Emojis everywhere. Last night, Betabeat ventured to an emoji-inspired art exhibit at a gallery in Chelsea. The exhibit is a joint project between Forced Meme Productions, Eyebeam and GroupMe. It’s sure to have fans of the tiny Japanese icons texting rows and rows of thumbs up symbols.
We gazed at famous paintings that were reinterpreted with emojis and even touched a piece of concrete modeled after Facebook’s thumbs-up icon. There’s also a gift shop selling goodies embossed with emojis that will be perfect for any of your friends who only communicate using the icons.
Further proving that his spectacular Yeezus tour is actually a cover for a DONDA fundraising round, Kanye West used his screaming audience to pursue an investment from Eric Schmidt at the Madison Square Garden show on Saturday night.
He repeatedly interrupted his set, Complex reports, to inform the crowd that Google chair Eric Schmidt was “in the house.” He then asked “approximately a dozen times, ‘Do y’all want Eric Schmidt to invest in DONDA?’” The crowd went wild. There’s nothing like peer pressure from a bunch of drunk groundlings to get a startup funded.
Snapchat’s rejection of a multibillion dollar offer from Facebook was made “because they think making a deal now would leave many billions more on the table.” [New York Times]
LivingSocial is “ashamed and embarrassed” that its outage has lasted more than 40 hours. [AllThingsD]
That “What Would I Say?” app for cobbling your Facebook statuses together was a result of a Princeton Hackathon. [New Yorker]
Searching for a new hobby, Google’s Eric Schmidt has joined the board of The Economist. [Guardian]
Apple is requesting an additional $380 million in damages from its argument with Samsung over patent infringements but Samsung only wants to pay $52 million of it. [CNet]
We’re entering a new age of ubiquitous surveillance, when you can’t even embark on a wild night out in Brooklyn without worrying about some Glasshole uploading your embarrassing antics to YouTube. It’s enough to make you wonder whether maybe we ought to worry about what governments and corporations will do with the technical ability to Read More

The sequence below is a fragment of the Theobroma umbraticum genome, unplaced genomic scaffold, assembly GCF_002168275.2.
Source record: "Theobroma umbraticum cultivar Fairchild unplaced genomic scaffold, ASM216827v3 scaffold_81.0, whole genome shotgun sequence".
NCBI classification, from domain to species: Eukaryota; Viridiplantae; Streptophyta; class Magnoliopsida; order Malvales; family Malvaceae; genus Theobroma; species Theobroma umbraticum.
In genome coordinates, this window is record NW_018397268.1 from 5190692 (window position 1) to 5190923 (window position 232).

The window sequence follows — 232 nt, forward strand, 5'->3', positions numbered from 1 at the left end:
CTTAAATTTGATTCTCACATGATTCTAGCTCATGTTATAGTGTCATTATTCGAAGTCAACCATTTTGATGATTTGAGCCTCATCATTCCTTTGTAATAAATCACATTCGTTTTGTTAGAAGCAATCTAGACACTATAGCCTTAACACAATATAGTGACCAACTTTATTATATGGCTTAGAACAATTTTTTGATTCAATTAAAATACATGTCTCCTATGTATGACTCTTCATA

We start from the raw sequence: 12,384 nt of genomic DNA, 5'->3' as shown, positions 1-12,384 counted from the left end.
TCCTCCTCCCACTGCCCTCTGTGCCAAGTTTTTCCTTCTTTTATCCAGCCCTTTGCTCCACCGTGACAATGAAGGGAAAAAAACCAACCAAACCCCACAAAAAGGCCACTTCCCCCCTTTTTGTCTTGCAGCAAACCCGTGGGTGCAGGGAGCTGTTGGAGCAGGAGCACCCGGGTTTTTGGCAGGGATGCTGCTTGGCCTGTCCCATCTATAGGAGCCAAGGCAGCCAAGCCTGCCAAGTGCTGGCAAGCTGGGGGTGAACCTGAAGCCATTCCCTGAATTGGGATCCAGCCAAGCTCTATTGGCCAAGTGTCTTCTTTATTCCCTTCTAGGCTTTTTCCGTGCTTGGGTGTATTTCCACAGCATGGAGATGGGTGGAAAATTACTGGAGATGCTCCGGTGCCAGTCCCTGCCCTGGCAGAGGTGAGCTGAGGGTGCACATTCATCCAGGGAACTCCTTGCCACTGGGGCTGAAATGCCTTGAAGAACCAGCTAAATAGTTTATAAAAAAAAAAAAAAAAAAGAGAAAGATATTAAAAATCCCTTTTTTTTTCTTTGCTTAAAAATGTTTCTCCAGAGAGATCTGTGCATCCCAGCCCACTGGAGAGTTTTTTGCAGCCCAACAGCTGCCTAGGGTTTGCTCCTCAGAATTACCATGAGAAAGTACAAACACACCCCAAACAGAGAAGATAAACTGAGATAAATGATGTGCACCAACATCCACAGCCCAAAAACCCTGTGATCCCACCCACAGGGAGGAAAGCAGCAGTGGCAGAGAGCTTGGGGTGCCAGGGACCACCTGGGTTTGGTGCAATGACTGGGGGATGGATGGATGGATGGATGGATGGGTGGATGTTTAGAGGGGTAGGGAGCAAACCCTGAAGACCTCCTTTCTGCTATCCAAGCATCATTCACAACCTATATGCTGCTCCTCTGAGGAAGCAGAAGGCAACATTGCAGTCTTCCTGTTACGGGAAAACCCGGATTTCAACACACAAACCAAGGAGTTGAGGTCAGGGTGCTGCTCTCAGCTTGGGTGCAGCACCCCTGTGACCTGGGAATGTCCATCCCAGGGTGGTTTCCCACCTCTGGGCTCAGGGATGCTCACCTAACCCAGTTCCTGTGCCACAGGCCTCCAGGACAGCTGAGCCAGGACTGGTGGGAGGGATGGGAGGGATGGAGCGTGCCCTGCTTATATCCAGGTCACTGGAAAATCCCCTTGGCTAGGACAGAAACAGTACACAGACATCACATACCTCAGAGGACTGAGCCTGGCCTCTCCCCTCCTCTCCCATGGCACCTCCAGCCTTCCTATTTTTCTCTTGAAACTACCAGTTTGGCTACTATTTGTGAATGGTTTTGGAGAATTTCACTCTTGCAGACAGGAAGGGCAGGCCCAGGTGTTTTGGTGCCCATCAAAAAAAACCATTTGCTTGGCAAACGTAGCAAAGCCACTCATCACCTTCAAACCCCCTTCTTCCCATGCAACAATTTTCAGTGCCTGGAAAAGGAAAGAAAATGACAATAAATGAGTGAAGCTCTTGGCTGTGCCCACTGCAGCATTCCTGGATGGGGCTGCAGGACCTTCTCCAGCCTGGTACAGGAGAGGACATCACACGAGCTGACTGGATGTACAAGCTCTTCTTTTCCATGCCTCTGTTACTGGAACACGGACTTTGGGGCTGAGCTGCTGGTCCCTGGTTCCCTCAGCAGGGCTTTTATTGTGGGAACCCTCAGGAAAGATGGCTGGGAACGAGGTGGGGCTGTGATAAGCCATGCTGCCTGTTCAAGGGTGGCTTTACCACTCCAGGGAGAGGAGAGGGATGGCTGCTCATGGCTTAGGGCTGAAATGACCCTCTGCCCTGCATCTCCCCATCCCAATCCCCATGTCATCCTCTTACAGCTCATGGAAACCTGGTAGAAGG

Though current Google CEO Larry Page seems to be quite at home with his Google Glass, the company’s former CEO, Eric Schmidt, is much more candid about the strangeness of having the Internet dance in your field of vision at all times. Speaking to Harvard’s Kennedy School of Government, Mr. Schmidt admitted that talking to a face computer as if it’s your best friend is “the weirdest thing.” At least he’s honest!
Google chairman Eric Schmidt spoke this morning at AllThingsD’s D: Dive Into Mobile conference, touching on how much he loves Facebook Home and why Google’s new gadgets will blow you away. But that doesn’t mean it’s all rainbows and Lisa Frank-style unicorns coming from the North Korean delegate.
So, how’d you do on your tax refund? Because we’ve just found the perfect way for you to seastead in style.
Behold the Lone Ranger, a salvage tug turned marine research vessel turned superyacht. Business Insider reports that the vessel, originally listed at $20 million, needs major work and so it’ll be auctioned at the Antibes Yacht Show on April 20, as-is, for somewhere between €3 million and €10 million.
Oh, did we mention it used to belong to the Schmidt Ocean Institute, the marine research foundation run by none other than gallivanting Google chairman Eric Schmidt?
Forget the red phone. The European competition commissioner and Eric Schmidt have a more modern means of communicating about maybe-maybe-not antitrust-violating business practices: SMS!
Google has applied for a new patent that shows the company is thinking about programming Google Glass to be able to control objects like your garage door and your refrigerator. You’d simply look at your fridge door and superimposed controls would be reflected onto it, telling you you need milk. Uh, want? [Engadget]
This shouldn’t come as a surprise to anyone who reads our rumor roundup, but turns out Google chairman Eric Schmidt does indeed prefer his BlackBerry over an Android phone. [The Guardian]
Now Google is building a smartwatch. How many watches can one human need? [The Verge]
If you want to commit cyberwar, you’re going to need the manual. [AP]
Virtual currency like Bitcoin is getting money laundering rules that will hold providers accountable in a similar manner to money-order providers like Western Union. Sorry, Silk Road. [Wall Street Journal]
Lately corporate empty-nester Eric Schmidt has been on an impromptu world tour, beginning with his visit to North Korea and continuing this week with a trip to several Asian nations. (Good thing he’s got $6 million in walking-around money!)
A visit to Myanmar has been confirmed, but first he’s stopping off in India, which has Read More